Balveen Kaur, PhDBalveen Kaur, PhD

Associate Director Research, Georgia Cancer Center

Professor, Pathology

Medical College of Georgia at Augusta University

Research Summary

The Kaur laboratory is a drug development laboratory that specializes in biotherapies to combat cancer. We design oncolytic viruses which are engineered to destroy cancer cells with a precision that only biologics can have. Currently there are three oncolytic viruses that are approved for treatment in the world. These viruses then also fine tune the body’s immune system to seek and clear residual neoplastic cells. Our research is funded by the NIH, DOD, and American Society for Cell and Gene Therapy.

We use state of the art technology to uncover the molecular proteomic and metabolic underpinnings of cancer cell and virus interactions.

Contact Us

The Kaur Lab

Health Sciences Campus

Georgia Cancer Center - M. Bert Storey Research Building

1410 Laney Walker, Blvd


Research Summary

Uncovering host barriers to oncolytic viral therapy:

This is a large multi-institutional program project funded through the NCI. Through this project we are uncovering resistance mechanisms to virus therapy. In this collaborative grant we utilize lessons learnt from an ongoing clinical trial to advance next gen treatment strategies.

Designing Second Generation Therapeutics:

We are evaluating how treated tumor cells change the signaling in the tumor microenvironment. Our recent research published on the cover of Clinical Cancer Research has uncovered changes in cell-to-cell interaction that provides novel avenues for the design of second generation therapeutics. We have used this information to develop a novel virus that can fight cancer by affecting both the cancer cells and the stroma. This project is funded through an NINDS R61/R35 bio therapeutic drug development grant.

Novel Murine models for Virotherapy:

Viruses have evolved to be extremely species specific which makes the preclinical evaluation of these agents very challenging. The Kaur laboratory is developing next generation transgenic mice models that are sensitive to the cold sore virus to better reflect efficacy and toxicity of this therapeutic strategy.

Antibody Targeted Therapy

We are also engaged in harnessing the potential of antibodies to target solid tumors. Strategies being explored include advanced ways of drug delivery to counter blood brain tumor barriers. This project is funded by an ongoing DOD grant, and a collaborative multi institutional R01 grant.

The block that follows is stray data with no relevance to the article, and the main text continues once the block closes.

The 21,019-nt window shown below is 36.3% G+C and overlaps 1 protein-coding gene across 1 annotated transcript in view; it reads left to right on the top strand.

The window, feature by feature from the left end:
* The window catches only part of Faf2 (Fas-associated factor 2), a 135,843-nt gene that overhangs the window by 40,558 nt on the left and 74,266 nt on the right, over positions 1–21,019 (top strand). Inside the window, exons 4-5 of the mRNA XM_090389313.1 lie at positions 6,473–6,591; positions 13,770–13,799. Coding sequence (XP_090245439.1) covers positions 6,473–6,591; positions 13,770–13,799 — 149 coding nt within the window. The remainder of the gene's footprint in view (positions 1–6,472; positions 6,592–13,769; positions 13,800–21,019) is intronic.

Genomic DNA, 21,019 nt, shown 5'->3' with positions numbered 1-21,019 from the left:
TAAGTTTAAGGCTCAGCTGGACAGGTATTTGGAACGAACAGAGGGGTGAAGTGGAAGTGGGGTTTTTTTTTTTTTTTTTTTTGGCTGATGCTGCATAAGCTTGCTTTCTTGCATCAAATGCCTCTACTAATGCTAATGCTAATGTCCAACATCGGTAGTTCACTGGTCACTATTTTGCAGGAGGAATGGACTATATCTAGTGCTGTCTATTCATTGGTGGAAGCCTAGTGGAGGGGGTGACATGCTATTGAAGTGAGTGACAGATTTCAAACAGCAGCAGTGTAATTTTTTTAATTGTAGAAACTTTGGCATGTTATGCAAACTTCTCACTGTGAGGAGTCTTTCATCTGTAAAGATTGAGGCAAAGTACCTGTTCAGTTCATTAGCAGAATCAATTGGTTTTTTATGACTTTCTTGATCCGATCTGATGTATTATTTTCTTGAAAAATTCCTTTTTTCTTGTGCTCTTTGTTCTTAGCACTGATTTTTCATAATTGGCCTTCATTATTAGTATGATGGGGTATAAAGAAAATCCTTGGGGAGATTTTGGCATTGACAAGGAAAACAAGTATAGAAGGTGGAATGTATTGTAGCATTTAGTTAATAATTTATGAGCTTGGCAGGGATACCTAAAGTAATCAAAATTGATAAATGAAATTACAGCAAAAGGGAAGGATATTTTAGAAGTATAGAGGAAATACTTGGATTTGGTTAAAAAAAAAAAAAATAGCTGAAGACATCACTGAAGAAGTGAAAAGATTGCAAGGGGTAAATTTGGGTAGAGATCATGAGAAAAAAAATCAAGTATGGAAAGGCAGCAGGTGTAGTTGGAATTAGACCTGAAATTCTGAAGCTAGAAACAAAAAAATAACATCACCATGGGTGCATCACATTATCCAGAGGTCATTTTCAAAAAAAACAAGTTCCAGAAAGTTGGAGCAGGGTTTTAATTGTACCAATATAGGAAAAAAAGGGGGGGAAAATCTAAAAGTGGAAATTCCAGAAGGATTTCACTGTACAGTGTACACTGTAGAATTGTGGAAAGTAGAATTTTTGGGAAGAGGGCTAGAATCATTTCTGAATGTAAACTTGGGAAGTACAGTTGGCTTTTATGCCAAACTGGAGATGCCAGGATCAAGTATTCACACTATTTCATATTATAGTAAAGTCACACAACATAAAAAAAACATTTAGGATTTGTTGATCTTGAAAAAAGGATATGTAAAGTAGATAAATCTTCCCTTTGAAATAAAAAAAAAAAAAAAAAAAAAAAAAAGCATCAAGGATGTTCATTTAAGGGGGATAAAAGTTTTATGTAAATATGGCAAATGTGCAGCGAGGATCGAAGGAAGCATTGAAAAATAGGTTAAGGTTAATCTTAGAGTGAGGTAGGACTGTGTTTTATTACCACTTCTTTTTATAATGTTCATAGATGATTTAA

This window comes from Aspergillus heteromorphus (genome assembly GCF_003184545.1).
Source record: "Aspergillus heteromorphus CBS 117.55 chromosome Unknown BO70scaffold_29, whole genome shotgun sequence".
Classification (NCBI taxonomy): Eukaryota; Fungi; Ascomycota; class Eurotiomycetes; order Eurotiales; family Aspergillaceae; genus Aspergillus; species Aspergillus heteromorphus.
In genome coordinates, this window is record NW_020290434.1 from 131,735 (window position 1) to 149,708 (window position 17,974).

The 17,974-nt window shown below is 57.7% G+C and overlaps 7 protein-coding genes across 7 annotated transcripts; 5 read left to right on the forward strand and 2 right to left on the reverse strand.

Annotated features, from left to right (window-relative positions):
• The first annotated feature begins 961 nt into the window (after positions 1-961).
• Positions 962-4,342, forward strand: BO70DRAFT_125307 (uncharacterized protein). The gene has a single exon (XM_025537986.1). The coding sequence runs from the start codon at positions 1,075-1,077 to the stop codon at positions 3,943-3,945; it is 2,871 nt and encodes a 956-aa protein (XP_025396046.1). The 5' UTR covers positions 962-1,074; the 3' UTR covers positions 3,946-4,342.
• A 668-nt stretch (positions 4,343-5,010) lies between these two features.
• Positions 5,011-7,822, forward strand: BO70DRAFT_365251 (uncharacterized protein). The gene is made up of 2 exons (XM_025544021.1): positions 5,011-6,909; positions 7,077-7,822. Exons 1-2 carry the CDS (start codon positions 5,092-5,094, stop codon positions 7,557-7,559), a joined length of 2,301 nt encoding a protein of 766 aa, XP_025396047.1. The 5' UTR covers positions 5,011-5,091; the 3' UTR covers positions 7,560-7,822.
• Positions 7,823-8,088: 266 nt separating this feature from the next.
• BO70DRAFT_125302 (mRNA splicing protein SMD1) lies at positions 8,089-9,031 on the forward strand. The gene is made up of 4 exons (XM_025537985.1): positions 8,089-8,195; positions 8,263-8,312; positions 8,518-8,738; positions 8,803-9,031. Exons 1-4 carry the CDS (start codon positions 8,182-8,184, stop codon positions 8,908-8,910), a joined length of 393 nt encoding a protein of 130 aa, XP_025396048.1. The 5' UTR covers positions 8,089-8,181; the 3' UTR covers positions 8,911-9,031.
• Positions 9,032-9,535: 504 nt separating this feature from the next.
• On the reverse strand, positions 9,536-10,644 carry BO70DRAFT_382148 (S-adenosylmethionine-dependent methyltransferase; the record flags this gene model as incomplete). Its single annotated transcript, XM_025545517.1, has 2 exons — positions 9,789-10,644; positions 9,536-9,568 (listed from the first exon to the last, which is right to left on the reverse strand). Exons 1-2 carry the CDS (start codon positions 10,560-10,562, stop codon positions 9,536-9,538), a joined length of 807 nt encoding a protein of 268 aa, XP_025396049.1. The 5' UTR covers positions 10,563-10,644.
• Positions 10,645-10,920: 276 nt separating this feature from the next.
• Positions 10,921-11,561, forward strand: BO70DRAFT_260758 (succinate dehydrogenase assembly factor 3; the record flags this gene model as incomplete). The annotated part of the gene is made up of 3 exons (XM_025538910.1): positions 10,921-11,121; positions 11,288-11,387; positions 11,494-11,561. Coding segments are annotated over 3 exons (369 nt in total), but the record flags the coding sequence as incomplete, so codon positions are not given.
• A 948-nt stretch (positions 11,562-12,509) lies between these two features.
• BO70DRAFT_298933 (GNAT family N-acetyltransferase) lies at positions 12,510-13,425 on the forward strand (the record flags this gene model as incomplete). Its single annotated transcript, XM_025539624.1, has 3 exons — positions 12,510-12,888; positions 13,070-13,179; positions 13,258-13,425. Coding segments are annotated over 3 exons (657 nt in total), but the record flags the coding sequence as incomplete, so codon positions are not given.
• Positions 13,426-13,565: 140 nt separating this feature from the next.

Uncovering impact of Novel therapies on tumor microenvironment:

Through this project we dissect the impact of tumor induced signaling changes on non cancerous cells in the tumor microenvironment. Dr Arreguin is funded through a mentored American Society for Gene and Cell therapy grant for this project. We also have a large NIH funded R01  that is investigating the impact of tumor specific blockade of cancer stem cell like signaling.

Research Team

photo of Akanksha Behl, PhD

Akanksha Behl, PhD

I am a post-doctoral fellow in the Kaur laboratory. My research focuses on understanding the resistance mechanisms to oncolytic viral therapy.

Fun fact: I was born in a small mountain town nested in the lap of snow caped Dhauladhars and sprawling Tea Estates.

photo of Esrat Jahan, PhD

Esrat Jahan, PhD

I am a Research Associate in the Kaur lab. Working as a lab manager and helping in the research.

Fun facts: I have two cutie daughters. My daughters are the strength/power of my life; I enjoy my every moment with them.

photo of Sara A. Murphy

Sara A. Murphy

I am a 5th-year PhD candidate working on immunomodulation of the tumor microenvironment with oHSV therapy.

Fun fact: I have lived on all 3 coasts of the contiguous United States.

photo of Kimberly A. Rivera-Caraballo

Kimberly A. Rivera-Caraballo

I am a 4th year PhD candidate affiliated with the Cancer Biology Program. My research focus is directed to the use of an oHSV to block integrin–a protein that mediates cell-extracellular matrix interactions- in brain tumor and triple-negative breast cancer brain metastasis cells.

Fun fact: I did conservation work at El Yunque National Rainforest in my home country, Puerto Rico.

photo of Upasana Sahu, PhD

Upasana Sahu, PhD

  • Postdoctoral Fellow

I am a post-doctoral fellow in the Kaur Lab. My research focuses on identifying major resistance pathways and tumor extracellular matrix factors leading to therapy resistance with a specific focus on understanding the regulation of glioma cell stemness and metabolism as drivers of pathology using oHSVs.

Fun fact: I speak 3 languages and I belong to a place with the longest dam in the world.

photo of Shilpa Shama, PhD

Shilpa Shama, PhD

  • Postdoctoral Fellow
photo of Karina Vázquez-Arreguín, PhD

Karina Vázquez-Arreguín, PhD

  • Postdoctoral Fellow

I am a post-doctoral fellow in the Kaur laboratory, with a research focus on developing new oHSVs that disrupt the communication between GBM cancer cells and the tumor microenvironment, therefore allowing for better targeting of GBM tumors.

Fun fact: I was born and raised in central México.